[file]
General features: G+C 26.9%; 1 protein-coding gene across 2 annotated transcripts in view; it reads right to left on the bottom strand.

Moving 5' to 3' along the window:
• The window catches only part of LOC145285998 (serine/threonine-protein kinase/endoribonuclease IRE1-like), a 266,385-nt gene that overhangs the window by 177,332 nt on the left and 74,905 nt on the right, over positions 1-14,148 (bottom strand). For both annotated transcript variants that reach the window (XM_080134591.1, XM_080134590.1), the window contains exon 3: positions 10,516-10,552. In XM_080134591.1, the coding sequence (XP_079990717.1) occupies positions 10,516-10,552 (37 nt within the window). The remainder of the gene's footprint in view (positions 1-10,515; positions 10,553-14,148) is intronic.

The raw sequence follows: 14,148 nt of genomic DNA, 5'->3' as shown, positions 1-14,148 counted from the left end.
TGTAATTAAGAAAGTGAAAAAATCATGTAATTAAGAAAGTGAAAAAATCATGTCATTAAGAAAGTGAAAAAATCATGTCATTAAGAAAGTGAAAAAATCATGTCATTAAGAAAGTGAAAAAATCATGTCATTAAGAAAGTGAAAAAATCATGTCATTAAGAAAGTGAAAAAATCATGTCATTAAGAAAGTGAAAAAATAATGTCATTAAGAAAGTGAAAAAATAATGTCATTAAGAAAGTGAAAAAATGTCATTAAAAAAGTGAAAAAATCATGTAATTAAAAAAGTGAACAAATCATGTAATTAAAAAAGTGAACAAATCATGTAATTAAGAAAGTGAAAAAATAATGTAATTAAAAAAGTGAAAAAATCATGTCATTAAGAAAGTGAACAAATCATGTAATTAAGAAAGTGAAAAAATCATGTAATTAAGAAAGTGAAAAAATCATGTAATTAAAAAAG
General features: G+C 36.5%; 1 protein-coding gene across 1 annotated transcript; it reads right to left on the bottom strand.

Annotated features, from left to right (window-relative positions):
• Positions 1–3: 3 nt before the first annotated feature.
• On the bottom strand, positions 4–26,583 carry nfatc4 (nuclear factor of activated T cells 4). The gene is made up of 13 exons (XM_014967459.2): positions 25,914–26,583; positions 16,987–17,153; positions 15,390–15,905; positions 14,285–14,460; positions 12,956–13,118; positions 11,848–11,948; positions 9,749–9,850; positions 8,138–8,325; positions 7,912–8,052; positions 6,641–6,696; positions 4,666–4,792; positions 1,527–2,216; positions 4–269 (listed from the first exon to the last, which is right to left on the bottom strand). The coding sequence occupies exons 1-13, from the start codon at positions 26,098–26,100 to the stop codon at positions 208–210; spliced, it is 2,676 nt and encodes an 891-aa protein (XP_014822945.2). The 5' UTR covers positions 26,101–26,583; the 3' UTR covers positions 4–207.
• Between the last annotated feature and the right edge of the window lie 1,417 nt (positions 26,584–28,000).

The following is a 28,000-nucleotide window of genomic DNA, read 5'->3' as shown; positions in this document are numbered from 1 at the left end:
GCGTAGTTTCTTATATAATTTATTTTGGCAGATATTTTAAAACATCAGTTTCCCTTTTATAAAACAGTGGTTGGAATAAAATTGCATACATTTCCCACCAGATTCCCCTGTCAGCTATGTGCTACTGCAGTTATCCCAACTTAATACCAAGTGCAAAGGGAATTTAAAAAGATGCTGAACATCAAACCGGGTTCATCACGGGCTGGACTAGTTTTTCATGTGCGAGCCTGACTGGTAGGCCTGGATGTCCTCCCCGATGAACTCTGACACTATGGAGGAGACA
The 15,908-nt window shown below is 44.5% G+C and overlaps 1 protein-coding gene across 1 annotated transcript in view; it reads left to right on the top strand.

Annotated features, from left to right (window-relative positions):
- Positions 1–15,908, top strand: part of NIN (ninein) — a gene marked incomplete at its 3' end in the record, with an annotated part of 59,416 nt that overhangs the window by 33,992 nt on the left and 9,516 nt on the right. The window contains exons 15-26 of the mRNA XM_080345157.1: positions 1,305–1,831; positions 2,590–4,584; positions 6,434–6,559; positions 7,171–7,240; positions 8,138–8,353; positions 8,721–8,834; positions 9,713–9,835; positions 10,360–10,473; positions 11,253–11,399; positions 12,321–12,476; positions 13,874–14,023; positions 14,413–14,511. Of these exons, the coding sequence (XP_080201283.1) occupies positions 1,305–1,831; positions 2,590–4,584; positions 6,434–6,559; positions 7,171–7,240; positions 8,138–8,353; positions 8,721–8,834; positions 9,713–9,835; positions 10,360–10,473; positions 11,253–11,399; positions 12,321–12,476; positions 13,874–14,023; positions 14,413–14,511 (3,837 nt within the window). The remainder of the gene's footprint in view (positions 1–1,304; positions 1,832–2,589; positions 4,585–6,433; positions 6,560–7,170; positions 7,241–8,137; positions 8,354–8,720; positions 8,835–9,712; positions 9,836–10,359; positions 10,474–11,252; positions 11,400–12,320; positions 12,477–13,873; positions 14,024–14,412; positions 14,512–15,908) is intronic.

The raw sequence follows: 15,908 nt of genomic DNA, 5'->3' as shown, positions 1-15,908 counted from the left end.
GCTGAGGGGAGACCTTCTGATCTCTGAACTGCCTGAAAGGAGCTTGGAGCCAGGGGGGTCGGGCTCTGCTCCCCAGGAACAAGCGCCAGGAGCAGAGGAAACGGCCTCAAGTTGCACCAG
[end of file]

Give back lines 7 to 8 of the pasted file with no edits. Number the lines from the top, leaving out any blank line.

Annotated features, from left to right (window-relative positions):
• Positions 1–3: 3 nt before the first annotated feature.